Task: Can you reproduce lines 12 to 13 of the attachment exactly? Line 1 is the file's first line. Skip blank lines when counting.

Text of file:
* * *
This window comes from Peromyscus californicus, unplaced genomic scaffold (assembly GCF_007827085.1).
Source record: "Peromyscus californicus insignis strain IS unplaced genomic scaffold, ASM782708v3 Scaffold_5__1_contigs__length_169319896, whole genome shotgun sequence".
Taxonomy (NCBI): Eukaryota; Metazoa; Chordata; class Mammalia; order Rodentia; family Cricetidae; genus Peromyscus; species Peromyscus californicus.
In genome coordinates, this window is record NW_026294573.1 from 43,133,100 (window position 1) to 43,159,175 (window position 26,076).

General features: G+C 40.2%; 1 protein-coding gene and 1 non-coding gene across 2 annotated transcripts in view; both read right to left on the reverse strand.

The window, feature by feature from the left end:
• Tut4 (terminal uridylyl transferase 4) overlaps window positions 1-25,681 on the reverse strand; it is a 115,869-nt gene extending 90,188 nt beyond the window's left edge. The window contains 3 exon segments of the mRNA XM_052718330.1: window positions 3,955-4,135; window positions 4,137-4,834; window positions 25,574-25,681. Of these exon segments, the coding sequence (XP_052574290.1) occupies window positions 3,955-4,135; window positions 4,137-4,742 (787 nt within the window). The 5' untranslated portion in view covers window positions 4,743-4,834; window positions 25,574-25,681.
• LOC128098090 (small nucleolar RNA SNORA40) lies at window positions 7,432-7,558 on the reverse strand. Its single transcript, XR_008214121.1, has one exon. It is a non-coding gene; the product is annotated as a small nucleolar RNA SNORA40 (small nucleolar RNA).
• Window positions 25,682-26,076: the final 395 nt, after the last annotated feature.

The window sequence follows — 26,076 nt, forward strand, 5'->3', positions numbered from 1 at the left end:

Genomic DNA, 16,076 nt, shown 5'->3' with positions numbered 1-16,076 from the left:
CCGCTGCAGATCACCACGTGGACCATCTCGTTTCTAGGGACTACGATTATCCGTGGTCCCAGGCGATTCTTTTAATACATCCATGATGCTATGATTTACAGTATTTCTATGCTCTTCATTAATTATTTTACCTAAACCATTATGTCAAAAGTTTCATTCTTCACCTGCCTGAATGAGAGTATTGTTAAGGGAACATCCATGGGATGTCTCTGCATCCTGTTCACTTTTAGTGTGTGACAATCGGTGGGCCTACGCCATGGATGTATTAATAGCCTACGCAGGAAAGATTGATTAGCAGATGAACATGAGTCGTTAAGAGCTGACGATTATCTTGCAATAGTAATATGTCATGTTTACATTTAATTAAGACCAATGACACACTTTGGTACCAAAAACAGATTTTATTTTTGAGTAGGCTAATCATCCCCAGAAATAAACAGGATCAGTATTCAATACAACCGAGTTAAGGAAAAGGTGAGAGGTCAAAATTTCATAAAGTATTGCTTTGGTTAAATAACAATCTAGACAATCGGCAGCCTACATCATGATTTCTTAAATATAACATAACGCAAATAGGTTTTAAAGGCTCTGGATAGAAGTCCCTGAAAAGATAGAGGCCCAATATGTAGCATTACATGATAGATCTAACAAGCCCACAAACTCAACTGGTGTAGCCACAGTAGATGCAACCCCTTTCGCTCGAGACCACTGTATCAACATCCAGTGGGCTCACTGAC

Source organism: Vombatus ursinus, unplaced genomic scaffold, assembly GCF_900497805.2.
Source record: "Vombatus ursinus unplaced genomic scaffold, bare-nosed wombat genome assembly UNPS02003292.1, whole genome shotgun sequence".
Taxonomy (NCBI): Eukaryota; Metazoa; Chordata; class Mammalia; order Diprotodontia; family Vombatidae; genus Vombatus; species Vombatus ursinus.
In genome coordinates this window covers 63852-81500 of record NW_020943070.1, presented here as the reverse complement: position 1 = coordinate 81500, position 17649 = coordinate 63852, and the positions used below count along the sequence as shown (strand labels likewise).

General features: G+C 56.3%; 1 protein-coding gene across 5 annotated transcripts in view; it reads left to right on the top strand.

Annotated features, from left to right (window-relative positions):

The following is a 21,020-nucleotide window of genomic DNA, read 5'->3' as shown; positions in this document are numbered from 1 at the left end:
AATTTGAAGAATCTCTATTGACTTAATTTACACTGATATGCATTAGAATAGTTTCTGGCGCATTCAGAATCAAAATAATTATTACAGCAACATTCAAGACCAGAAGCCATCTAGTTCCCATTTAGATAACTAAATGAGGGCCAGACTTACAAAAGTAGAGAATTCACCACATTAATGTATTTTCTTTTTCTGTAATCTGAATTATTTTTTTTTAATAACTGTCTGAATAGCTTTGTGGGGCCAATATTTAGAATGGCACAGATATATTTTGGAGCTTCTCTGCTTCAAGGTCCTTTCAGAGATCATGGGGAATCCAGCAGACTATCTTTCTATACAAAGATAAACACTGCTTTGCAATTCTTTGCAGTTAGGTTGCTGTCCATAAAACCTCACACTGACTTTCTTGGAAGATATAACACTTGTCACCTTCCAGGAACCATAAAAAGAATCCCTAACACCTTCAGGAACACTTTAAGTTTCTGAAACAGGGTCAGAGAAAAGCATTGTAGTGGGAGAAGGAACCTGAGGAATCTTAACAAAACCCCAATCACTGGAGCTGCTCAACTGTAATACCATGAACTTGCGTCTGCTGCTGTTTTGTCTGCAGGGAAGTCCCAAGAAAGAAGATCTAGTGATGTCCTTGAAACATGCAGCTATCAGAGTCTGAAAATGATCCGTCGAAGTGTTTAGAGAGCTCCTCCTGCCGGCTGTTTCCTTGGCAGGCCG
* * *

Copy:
CCGCTGCAGATCACCACGTGGACCATCTCGTTTCTAGGGACTACGATTATCCGTGGTCCCAGGCGATTCTTTTAATACATCCATGATGCTATGATTTACAGTATTTCTATGCTCTTCATTAATTATTTTACCTAAACCATTATGTCAAAAGTTTCATTCTTCACCTGCCTGAATGAGAGTATTGTTAAGGGAACATCCATGGGATGTCTCTGCATCCTGTTCACTTTTAGTGTGTGACAATCGGTGGGCCTACGCCATGGATGTATTAATAGCCTACGCAGGAAAGATTGATTAGCAGATGAACATGAGTCGTTAAGAGCTGACGATTATCTTGCAATAGTAATATGTCATGTTTACATTTAATTAAGACCAATGACACACTTTGGTACCAAAAACAGATTTTATTTTTGAGTAGGCTAATCATCCCCAGAAATAAACAGGATCAGTATTCAATACAACCGAGTTAAGGAAAAGGTGAGAGGTCAAAATTTCATAAAGTATTGCTTTGGTTAAATAACAATCTAGACAATCGGCAGCCTACATCATGATTTCTTAAATATAACATAACGCAAATAGGTTTTAAAGGCTCTGGATAGAAGTCCCTGAAAAGATAGAGGCCCAATATGTAGCATTACATGATAGATCTAACAAGCCCACAAACTCAACTGGTGTAGCCACAGTAGATGCAACCCCTTTCGCTCGAGACCACTGTATCAACATCCAGTGGGCTCACTGAC

Source organism: Vombatus ursinus, unplaced genomic scaffold, assembly GCF_900497805.2.